Chinks in the armor
That "Echelon" is not synonymous with the entire UKUSA eavesdropping effort does not mean that the questions raised about it are not valid. An intercept operation that scoops up a good deal of the world's communications satellite traffic, automatically processes it in search of whatever intelligence any UKUSA nation wished, and then sends it on its way, would be unsettling.
At least for the immediate future the reality seems to be somewhat less frightening. The UKUSA SIGINT agencies certainly do not intercept every signal that passes through the airwaves. And, because of the volume of communications, the expense of collection systems, and the limits of their computer resources, NSA and its allies have always had to prioritize targets and selectively task collection systems. Campbell notes in Interception Capabilities that it is possible to identify certain satellite signals, whether television or communications, as of no intelligence interest, and that "these signals will not progress further within the system."
There is also a significant limit imposed on the ability to monitor voice communications, resulting from the failure of extensive U.S. Efforts to produce "word spotting" software that would allow computer transcription of intercepted conversations. In 1993, former NSA director Bobby Inman admitted that "I have wasted more U.S. taxpayer dollars trying to do that [word spotting in speech] than anything else in my intelligence career." Nor has the capability been developed in the intervening years, according to Campbell's report.
Thus, while faxes, telexes, e-mail, and computer traffic are subject to automatic processing and analysis, phone calls are not--although the phones of the parties involved in a call can be automatically identified and voice-prints can be used to identify who is speaking.
Congressional intelligence oversight committees have recently lambasted NSA for its failure to adequately modernize its operations. Last year, the House Permanent Select Committee on Intelligence (HPSCI) stated that as result of NSA's failure to address process and management problems, "The committee believes that NSA is in serious trouble." Later that year, Cong. Sanford Bishop Jr., a Democrat from Georgia, said that although NSA is facing "tremendous challenges coping with the explosive development of commercial communications and computer technology . . . [the agency] has not demonstrated much prowess in coping with the challenge."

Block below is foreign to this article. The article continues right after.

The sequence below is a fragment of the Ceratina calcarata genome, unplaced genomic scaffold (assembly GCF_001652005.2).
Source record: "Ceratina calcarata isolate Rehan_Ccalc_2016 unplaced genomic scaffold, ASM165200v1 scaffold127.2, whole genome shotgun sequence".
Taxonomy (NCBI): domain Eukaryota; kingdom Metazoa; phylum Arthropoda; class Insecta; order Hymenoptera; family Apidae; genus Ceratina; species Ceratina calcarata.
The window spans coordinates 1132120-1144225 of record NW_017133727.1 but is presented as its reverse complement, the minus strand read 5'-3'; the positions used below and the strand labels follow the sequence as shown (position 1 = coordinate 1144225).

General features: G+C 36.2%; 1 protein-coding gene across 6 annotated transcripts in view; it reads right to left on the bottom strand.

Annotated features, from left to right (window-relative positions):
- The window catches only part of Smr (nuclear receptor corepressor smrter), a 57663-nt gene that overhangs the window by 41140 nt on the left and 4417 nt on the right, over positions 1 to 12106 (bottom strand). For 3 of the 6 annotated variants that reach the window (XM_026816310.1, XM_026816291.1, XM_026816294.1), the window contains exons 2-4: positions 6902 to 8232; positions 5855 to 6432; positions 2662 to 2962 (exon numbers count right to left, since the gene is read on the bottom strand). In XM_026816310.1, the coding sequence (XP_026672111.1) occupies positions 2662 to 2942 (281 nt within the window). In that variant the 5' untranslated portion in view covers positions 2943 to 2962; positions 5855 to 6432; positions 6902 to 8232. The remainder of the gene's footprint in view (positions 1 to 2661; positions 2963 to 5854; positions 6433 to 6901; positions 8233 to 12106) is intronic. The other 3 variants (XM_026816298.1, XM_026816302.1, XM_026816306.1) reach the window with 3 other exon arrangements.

A year earlier, on October 5, 1998, HPSCI Staff Director John Millis told the Central Intelligence Retirees Association, "Signals intelligence is in a crisis. . . . In the past four or five years technology has moved from being the friend to being the enemy of SIGINT." Millis went on to suggest that the United States "shouldn't be spending one more dollar than we do to try and intercept communications . . . from space."
That judgment is reinforced by a number of articles, the most prominent one by investigative journalist Seymour Hersh in the December 6, 1999 New Yorker, which have painted a picture of NSA as an organization facing serious challenges. At least three developments have reduced NSA's ability to collect and process communications.
One is the expanding use of fiber-optic cables. Any signal sent through the air can be snatched out of the air, but signals transmitted on fiber optic cannot. Tapping them has also apparently proven a major challenge in ways that tapping conventional cables has not, according to Campbell's report.
A second problem is the quantum leap in the sophistication of encryption software. A September 16, 1999 cabinet-level report to President Clinton noted that "for the strongest form of encryption, only the intended recipient can unscramble the message and read the original plain text, unless someone else has gained access to the corresponding decoding software and decryption key."
The explosion in communications volume, because of the widespread use of cell phones, faxes, and the Internet, is also a problem. As communications increase, the percentage of messages containing valuable intelligence drops, and finding that information becomes more and more difficult. Hersh reports that daily satellite telephone calls in the Arab world, many of which are encrypted, number in the millions.
Checks and balances
Even if it becomes widely accepted that Echelon is not a technological Big Brother, individuals across the political spectrum are likely to remain concerned about violations of individual privacy. The NSA and its allies clearly do intercept an enormous volume of data. And a breakthrough in word-spotting or other technologies that would allow upgrades to Echelon certainly cannot be ruled out. In addition, many have not forgotten NSA's role in monitoring the activities of dissidents during the Vietnam War, which Bob Woodward disclosed in the October 13, 1975 Washington Post. And Hager revealed that in the past Britain's Government Communication Headquarters gathered communications intelligence on Amnesty International, apparently through the Echelon network.